Samuel Gregg

is director of research at the Acton Institute. He has written and spoken extensively on questions of political economy, economic history, ethics in finance, and natural law theory. He has an MA in political philosophy from the University of Melbourne, and a Doctor of Philosophy degree in moral philosophy and political economy from the University of Oxford.

Posts by Samuel Gregg

The immortality of bureaucracies

Both The Hill and The Washington Post reported this week that the Trump Administration has decided to dismantle the Office of Personnel Management. Unless you work for the Federal Government, you are unlikely to have heard of this particular bureaucracy. Continue Reading...

A Spaniard defends Conservative Liberalism

“Conservative liberalism” isn’t a term commonly used in the United States. Indeed, to American ears, it seems positively oxymoronic. In Europe, however, it constitutes a venerable tradition of political thought and embraces figures ranging from the French thinkers Alexis de Tocqueville and Raymond Aron to economists such as the primary intellectual architect of the German economic miracle, Wilhelm Röpke, and the French monetary theorist Jacques Rueff. Continue Reading...

The state of entrepreneurship in America

Alexis de Tocqueville’s Democracy in America is primarily and rightly regarded as a work of political science. But the book is also replete with economic observations. One of the most significant was Tocqueville’s astonishment at “the spirit of enterprise” that characterized much of the country. Continue Reading...

China rewrites the Bible

It’s no secret that as the Chinese economy enters a slowdown, the Chinese government has been taking an ever-more authoritarian approach towards virtually every aspect of life in the People’s Republic. Continue Reading...

Faith and liberty in Guatemala

To say that the history of Latin America in the twentieth and twenty-first centuries is marked by sadness and disappointment is hardly a novel insight. Whether it’s the persistence of cronyism throughout the region, the constant presence of Marxist ideology among intellectuals and in popular culture, the challenge of poverty, the crime and political violence, or the rampant populism that rears its head at regular intervals, many Latin Americans will tell you that theirs is the continent in which many things went backwards throughout the twentieth century. Continue Reading...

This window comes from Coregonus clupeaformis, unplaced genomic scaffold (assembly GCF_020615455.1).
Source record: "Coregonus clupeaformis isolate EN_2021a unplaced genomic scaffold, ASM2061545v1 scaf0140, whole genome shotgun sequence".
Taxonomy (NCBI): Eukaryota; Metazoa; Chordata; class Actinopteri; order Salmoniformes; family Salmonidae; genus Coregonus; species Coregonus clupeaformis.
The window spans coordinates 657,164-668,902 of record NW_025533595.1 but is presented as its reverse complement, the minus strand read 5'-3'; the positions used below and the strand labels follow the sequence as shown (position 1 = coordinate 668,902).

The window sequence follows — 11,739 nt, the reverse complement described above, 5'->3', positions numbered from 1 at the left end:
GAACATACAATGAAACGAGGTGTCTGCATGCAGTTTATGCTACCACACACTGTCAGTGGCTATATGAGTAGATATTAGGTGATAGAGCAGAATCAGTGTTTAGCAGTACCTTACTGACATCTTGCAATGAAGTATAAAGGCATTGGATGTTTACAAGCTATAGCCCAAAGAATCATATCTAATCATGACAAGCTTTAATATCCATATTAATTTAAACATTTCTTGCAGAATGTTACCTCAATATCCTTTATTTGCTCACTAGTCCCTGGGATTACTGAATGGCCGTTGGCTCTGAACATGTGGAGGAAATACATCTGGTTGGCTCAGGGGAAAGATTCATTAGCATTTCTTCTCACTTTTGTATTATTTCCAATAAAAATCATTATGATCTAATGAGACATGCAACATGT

Elites, markets and cronyism

It’s no great secret that France is facing social upheaval and has some longstanding deep-set economic problems. Nor is it revealing to say that France’s political class is despised across the spectrum as woefully out of touch. Continue Reading...

Saint businesswoman

I often notice that whenever we talk about faith and business, the discussion is mostly about businessmen and their faith. But what about women who seek to live a life of holiness in business? Continue Reading...

Peter Jackson’s World War I film is superb

In 1909, the British scholar and later Nobel Peace Prize winner, Sir Norman Angell, published a short pamphlet entitled Europe’s Optical Illusion. Subsequently republished a year later as The Great Illusion, Angell argued that the economic cost of a mass war in the industrial capitalist world would be so great, that, if it happened at all, it would be momentary. Continue Reading...

Cronyism and conservatives

A major problem with America’s economy is what’s often called “crony capitalism” or simply “cronyism.” In other places, I’ve defined cronyism as the situation in which free markets are hollowed out and replaced by political markets. Continue Reading...